Gulf Oil Spill: Sending Beach House Renters to Texas?

Could the massive oil spill in the Gulf of Mexico boost Texas coastal real estate? The damaged BP rig in the Gulf of Mexico is gushing thousands of barrels a day, which could hit Florida's Gulf Coast just in time for Memorial Day, one of northwest Florida's busiest holidays.

Florida Gov. Charlie Crist extended a state of emergency to a handful of coastal counties. Meanwhile developers of the state's "designer beaches" on the "Emerald Coast" known for it's sparkling-clean waters and white-sand beaches, have made major cleanup plans.

BP cleanup crews already have canvassed the beaches and are standing by in case the mess washes ashore.
The latest projections say there's no imminent threat of the spill affecting Louisiana, Mississippi or Florida; the National Oceanic and Atmospheric Administration is pondering just what's keeping the spill away from the coast thus far -- perhaps the Mississippi River outflow? But the biggest mess could be for coastal property owners and The St. Joe Co., which owns 578,000 acres in the Florida panhandle and is the Panhandle's largest land-developer.

As the spill spread, St. Joe saw it's corporate shares sink. One major shareholder said St. Joe was "getting killed" by the oil spill, a declaration that may have contributed to a decision to stay mum to the press and direct questions to their website. On May 12, St. Joe's Watercolor Inn & Resort resort sent out a letter encouraging renters to enjoy the still-pristine beaches, but offering full refunds should the shoreline be negatively affected.

"At this time we are not really commenting on the oil spill," says St. Joe spokesman James McCusker. "I can tell you our beaches have not yet been impacted."

The timing of the spill is terrible for St. Joe, which just put the finishing touches on the new Northwest Florida Beaches International Airport, an environmental controversy in itself. Scheduled to open May 23 in Panama City Beach, it will be the first international airport built in the U.S. since 1995, when Denver International was built.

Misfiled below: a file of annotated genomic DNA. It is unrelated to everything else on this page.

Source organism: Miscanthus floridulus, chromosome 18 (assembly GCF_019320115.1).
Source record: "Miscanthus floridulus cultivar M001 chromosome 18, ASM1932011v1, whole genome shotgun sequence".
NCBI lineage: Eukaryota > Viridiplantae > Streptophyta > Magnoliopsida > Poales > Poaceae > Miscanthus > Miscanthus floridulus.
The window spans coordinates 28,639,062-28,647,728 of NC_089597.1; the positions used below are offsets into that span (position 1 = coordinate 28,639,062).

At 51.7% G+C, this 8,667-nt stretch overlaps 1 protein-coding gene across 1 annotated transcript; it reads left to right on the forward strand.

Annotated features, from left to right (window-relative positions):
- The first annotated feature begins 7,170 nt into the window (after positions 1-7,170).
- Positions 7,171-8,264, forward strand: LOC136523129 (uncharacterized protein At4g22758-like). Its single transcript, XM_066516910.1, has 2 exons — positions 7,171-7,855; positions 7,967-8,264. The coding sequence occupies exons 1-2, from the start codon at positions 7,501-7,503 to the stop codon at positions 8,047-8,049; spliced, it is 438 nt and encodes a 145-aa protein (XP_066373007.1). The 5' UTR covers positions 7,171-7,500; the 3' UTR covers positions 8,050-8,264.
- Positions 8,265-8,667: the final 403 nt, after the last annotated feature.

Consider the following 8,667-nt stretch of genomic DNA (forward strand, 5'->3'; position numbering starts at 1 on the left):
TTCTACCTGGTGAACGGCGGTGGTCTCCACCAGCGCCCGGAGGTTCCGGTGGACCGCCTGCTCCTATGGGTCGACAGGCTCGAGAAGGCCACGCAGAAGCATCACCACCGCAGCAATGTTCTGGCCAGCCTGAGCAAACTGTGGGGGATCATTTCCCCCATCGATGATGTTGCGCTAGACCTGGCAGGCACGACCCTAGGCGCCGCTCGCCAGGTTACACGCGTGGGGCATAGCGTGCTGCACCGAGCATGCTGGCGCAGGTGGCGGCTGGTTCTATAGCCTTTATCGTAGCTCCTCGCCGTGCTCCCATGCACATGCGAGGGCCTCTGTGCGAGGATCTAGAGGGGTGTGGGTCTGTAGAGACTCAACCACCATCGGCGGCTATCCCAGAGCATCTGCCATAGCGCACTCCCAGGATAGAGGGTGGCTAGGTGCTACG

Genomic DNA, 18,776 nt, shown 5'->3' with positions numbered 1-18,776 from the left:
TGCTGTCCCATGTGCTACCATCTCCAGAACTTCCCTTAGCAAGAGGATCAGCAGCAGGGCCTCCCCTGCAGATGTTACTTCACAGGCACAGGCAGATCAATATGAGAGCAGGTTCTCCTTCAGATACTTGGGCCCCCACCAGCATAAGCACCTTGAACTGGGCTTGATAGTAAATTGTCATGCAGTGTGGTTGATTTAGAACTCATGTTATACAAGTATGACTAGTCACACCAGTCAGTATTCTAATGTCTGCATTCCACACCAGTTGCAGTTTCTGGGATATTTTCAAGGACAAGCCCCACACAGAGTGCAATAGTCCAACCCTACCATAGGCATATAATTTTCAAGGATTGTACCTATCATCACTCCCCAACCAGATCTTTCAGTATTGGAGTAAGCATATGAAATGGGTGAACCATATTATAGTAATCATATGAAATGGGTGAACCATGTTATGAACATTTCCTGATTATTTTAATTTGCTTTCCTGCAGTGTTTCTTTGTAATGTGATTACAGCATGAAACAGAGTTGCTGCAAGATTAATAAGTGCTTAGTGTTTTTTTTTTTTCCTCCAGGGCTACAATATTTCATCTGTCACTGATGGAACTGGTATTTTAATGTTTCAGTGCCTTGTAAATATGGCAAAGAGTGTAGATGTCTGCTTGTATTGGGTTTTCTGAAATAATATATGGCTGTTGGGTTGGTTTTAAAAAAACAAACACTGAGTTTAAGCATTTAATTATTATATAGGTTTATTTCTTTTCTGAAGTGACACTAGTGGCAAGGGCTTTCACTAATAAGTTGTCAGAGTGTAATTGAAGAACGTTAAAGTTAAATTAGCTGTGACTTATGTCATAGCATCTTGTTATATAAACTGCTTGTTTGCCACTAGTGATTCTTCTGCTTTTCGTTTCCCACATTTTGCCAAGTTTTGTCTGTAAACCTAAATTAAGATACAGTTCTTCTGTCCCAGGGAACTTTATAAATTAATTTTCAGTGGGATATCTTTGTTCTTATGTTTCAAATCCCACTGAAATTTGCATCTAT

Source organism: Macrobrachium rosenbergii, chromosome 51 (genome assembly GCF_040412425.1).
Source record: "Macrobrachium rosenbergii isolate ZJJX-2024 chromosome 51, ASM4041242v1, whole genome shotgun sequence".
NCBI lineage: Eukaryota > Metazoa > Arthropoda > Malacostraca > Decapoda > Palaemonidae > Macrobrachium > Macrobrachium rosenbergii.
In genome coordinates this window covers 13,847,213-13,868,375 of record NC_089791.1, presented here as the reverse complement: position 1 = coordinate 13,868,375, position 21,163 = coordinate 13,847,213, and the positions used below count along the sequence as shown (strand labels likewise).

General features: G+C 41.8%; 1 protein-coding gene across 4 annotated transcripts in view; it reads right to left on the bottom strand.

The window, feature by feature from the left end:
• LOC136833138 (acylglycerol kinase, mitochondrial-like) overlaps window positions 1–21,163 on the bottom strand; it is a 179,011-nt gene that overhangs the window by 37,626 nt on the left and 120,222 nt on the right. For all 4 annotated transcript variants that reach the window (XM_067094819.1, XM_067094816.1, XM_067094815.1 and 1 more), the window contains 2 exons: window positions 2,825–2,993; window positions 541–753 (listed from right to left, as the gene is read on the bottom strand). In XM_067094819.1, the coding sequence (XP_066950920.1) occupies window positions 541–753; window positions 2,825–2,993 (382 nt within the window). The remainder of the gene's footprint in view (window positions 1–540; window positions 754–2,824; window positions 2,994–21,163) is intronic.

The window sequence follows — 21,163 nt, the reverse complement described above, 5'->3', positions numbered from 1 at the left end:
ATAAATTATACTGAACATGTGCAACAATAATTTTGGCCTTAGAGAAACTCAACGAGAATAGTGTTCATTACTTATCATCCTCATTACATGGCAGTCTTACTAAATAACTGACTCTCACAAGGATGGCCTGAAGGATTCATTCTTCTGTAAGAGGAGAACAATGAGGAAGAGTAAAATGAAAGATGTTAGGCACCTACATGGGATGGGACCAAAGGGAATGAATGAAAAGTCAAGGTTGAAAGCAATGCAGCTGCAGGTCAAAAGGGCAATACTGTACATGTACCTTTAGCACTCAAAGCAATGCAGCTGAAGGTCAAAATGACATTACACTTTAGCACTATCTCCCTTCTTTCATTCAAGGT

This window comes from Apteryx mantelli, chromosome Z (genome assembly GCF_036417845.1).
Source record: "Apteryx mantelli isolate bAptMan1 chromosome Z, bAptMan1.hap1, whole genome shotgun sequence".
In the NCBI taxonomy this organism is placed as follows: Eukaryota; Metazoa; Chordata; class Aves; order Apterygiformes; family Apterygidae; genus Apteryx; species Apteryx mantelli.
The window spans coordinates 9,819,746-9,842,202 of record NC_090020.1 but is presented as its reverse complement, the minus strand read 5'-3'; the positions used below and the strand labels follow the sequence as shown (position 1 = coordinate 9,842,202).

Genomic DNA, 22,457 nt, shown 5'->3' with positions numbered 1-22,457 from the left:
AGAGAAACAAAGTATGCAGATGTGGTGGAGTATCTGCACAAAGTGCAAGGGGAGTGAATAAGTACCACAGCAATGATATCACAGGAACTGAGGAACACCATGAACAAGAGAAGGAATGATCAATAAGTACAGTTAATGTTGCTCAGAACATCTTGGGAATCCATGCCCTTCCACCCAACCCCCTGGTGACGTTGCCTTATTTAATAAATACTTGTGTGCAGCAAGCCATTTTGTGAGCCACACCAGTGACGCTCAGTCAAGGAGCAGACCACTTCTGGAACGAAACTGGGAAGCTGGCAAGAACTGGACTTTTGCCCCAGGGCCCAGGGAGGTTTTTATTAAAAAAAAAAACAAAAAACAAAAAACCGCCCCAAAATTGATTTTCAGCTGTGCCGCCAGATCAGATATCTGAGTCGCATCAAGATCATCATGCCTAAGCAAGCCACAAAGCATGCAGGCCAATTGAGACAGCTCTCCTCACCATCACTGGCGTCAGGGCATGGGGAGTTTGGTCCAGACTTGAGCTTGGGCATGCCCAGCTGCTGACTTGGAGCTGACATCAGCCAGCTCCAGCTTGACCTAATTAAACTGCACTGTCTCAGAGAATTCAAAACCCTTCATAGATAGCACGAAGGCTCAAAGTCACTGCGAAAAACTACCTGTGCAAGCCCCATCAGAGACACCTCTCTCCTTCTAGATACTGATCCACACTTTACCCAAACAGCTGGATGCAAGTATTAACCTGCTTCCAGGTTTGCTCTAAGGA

It boasts a 10,000-foot-long runway. New York's LaGuardia, by comparison, has two 7,000-foot runways.

The developers fought a long, hard battle to bring in low-cost carrier Southwest Airlines. Since the airport is backed by a major Florida landowner, it is part of a huge plan to put northwest Florida on the map as a national and international vacation and real estate destination.

If you build it, will they come? As St. Joe's president and chief executive told The New York Times: "Silicon Valley at one point was out in the middle of nowhere, too."

But Silicon Valley didn't have the worst oil spill in U.S. history to contend with.

Southwest Airlines said they have no plans to cancel any of the flights scheduled for May 23, and the planes have robust passenger lists. But people who own vacation homes in the area wonder who will be on those planes; many of their renters have canceled reservations.

Maggie Greenwood-Robinson of Flower Mound, Texas, owns two beach-front properties -- one on Texas' Gulf Coast and one in Destin, Fla. that is currently on the market. Sales have been slow, but this summer, she says, she has had more rental bookings than ever. She did get a letter from her property management company, Ocean Reef, notifying owners of several vacation rental cancellations due to the oil spill. Should that trend become widespread, Ocean Reef said, it planned to hire an attorney to sue BP for damages.

"This hits pretty close to home, " says Greenwood-Robinson. "I'm now firmly against offshore drilling. Knowing that it can ruin some of the world's most beautiful beaches is just horrifying."

Those who don't want to risk the oil spill ruining their vacation are heading elsewhere, which is why Florida's loss could be Texas' real estate gain.

Cinnamon Shore in Port Arkansas, Texas, a quaint fishing village about 35 minutes south of Corpus Christi, reports one to three calls per day for rentals, as vacationers redirect their travel to the Texas instead of Florida's panhandle. The "new urbanism" seaside development is strongly patterned after Florida's Seaside and WaterColor communities, where developers have preserved the beach dunes and built maximum three-story tall structures away from the beach, to disrupt as little as possible.

"If they were planning on going to Louisiana or Florida, they're thinking twice," says Amy Bartlett, a Cinnamon Shore sales associate.

There already are reports out of Pensacola of an oil smell at the beach.

If you do head to the Gulf Coast, be sure to pack baby wipes.

When oil mixes with saltwater and sunshine, it creates sticky, gunky tar balls (left) which wash up onto beaches and adhere to rocks, plants, marine life and skin.

Tar balls can be as small as grapes or as large as grapefruits.

"You can get them on your feet," says Lee Ann Peters, Director of Sales at Cinnamon Shores. She advises residents to use baby-oil-soaked wipes on their feet if they come into contact with tar balls. Peters has seen tar balls twice on Texas beaches, but it has never kept her out of the water.

And those who have grown up swimming in the Texas Gulf say tar balls are common on Texas beaches. Dallas-based developer Peter Dauterman has owned property all along the Gulf coast, and remembers surfing in Galveston as a teenager -- right along with the tar balls.

It's sad, he says, but we've got to get oil from somewhere.

See homes for sale in Florida and Texas, as well as vacation homes, at AOL Real Estate.
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